Should Older Adults with Diabetes Maintain Tight Blood Sugar Control?

Journal of the American Geriatrics Society Research Summary

More than 25 percent of adults aged 65 or older have diabetes. Diabetes develops when the amount of sugar (or glucose) in your blood becomes too high. This happens either because your body doesn’t make enough insulin (type 1 diabetes), or because your body doesn’t respond to the insulin it makes (type 2 diabetes).

Older adults are especially likely to develop type 2 diabetes, because as we age, our bodies are less able to process sugars. What’s more, being overweight can increase our chances of developing the condition.

If you’re an older adult with type 2 diabetes, it’s likely that your healthcare provider has recommended that you carefully maintain your blood sugar levels with diet, exercise, and perhaps even medication. Blood sugar levels are typically monitored with a simple blood test that gives you a result called your “A1c level.” This is the percentage measurement of glucose levels in your blood over about three months.

But what should your target blood sugar level (A1c) be? If it’s too low, you could be at risk for hypoglycemia, or low blood sugar. When this occurs, you can fall or lose consciousness.

In a new study published in the Journal of the American Geriatrics Society, researchers say the evidence against “tightly” controlling blood sugar levels for older adults—the practice of targeting a more specific A1c level, often through the use of medications—hasn’t filtered down to clinics and primary care practices, where there may be value in pursuing looser target levels for blood sugar.

In their study, researchers examined records from the Diabetes Collaborative Registry for more than 30,000 adults aged 75 or older. In the study, 26 percent of older adults with diabetes had A1c levels less than 7 percent. They were treated with medications that have a high risk for lowering blood sugar to the point that someone could be at increased risk for a fall or losing consciousness.

Contrary to what researchers thought, these factors were each linked to having tight blood sugar control using a “high-risk” medication: older age, being male, or having heart failure, chronic kidney disease, and coronary artery disease. According to the researchers, people with these characteristics or conditions have the most potential to be harmed if they experience hypoglycemia and their A1c goals should be more relaxed.

The researchers concluded that we need more specific guidance about how to safely treat older adults with diabetes, and that we need to translate that guidance to help busy clinicians and their patients.

 This summary is from “Use of Intensive Glycemic Management in Older Adults with Diabetes.” It appears online ahead of print in the Journal of the American Geriatrics Society. The study authors are Suzanne V. Arnold, MD, MHA; Kasia J. Lipska MD; Jingyan Wang MS; Leo Seman, MD PhD; Sanjeev N. Mehta MD, MPH; and Mikhail Kosiborod MD.

For Older Adults with Diabetes, Losing Weight through Diet and Exercise Can Improve Blood Circulation in the Brain

JAGS graphicJournal of the American Geriatrics Society Research Summary

Type 2 diabetes affects blood circulation. The disease stiffens blood vessels and reduces the amount of oxygen that circulates throughout your body. This includes your brain. When blood flow in the brain is impaired, it can affect the way we think and make decisions.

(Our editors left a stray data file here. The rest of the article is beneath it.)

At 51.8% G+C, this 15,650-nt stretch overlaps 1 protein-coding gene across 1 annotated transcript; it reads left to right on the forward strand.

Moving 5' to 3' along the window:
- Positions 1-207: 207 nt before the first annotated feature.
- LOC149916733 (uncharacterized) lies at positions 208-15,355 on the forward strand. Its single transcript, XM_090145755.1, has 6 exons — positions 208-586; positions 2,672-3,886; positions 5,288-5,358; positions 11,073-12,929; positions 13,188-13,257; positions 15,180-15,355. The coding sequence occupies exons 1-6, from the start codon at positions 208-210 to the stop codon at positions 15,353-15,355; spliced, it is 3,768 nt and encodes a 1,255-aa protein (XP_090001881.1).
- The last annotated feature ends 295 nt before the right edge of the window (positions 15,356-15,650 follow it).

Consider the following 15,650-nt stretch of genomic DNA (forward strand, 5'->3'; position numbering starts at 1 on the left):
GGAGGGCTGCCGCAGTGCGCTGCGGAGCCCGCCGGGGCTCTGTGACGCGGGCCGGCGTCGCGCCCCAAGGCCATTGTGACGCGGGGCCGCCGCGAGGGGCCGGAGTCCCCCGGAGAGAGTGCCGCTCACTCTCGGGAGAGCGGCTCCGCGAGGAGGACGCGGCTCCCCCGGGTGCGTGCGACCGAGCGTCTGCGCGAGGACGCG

People who have type 2 diabetes are often overweight or obese. These are conditions that may also be linked to cognitive problems (problems with thinking abilities). Lowering calorie intake and increasing physical activity are known to reduce the negative effects of type 2 diabetes on the body. However, the effects of these interventions on cognition and the brain are not clear.

Recently, researchers examined information from a 10-year-long study called Action for Health in Diabetes (Look AHEAD). In this study, participants learned how to adopt healthy, long-term behavior changes. In their new study, the researchers focused on whether participants with type 2 diabetes who lowered calories in their diet and increased physical activity had better blood flow to the brain. The researchers published their findings in the Journal of the American Geriatrics Society. Continue reading

Improving the Care of Older Adults with Diabetes

Are you an older adult with diabetes, or a caregiver to an older person who has this disease? The odds are good that you are. Today, more than one in every four Americans aged 65 and older has diabetes.  And this is cause for concern. Diabetes can cause serious complications—including high blood pressure, depression, nerve pain, and difficulty thinking and remembering. But there’s some good news: Researchers and healthcare providers are learning more about how to help older adults with diabetes stay as healthy as possible.

This month the American Geriatrics Society (AGS) published a new guideline (The American Geriatrics Society Guidelines for Improving the Care of Older Adults with Diabetes Mellitus: 2013 Update), to help healthcare professionals  improve care for older people with diabetes. And based on the guideline, the Healthinaging.org has created two easy-to-read  tip-sheets.

One of the tip-sheets offers up-to-date, expert advice about living with diabetes in later life. The other summarizes the latest recommendations for  managing the complications of diabetes. [Click on the underlined words to see the tip sheets.]

We hope you will find this  information helpful, and encourage you to  talk to your healthcare provider about how you can put it to use. Please help us spread the word and share this news with other older people who have diabetes.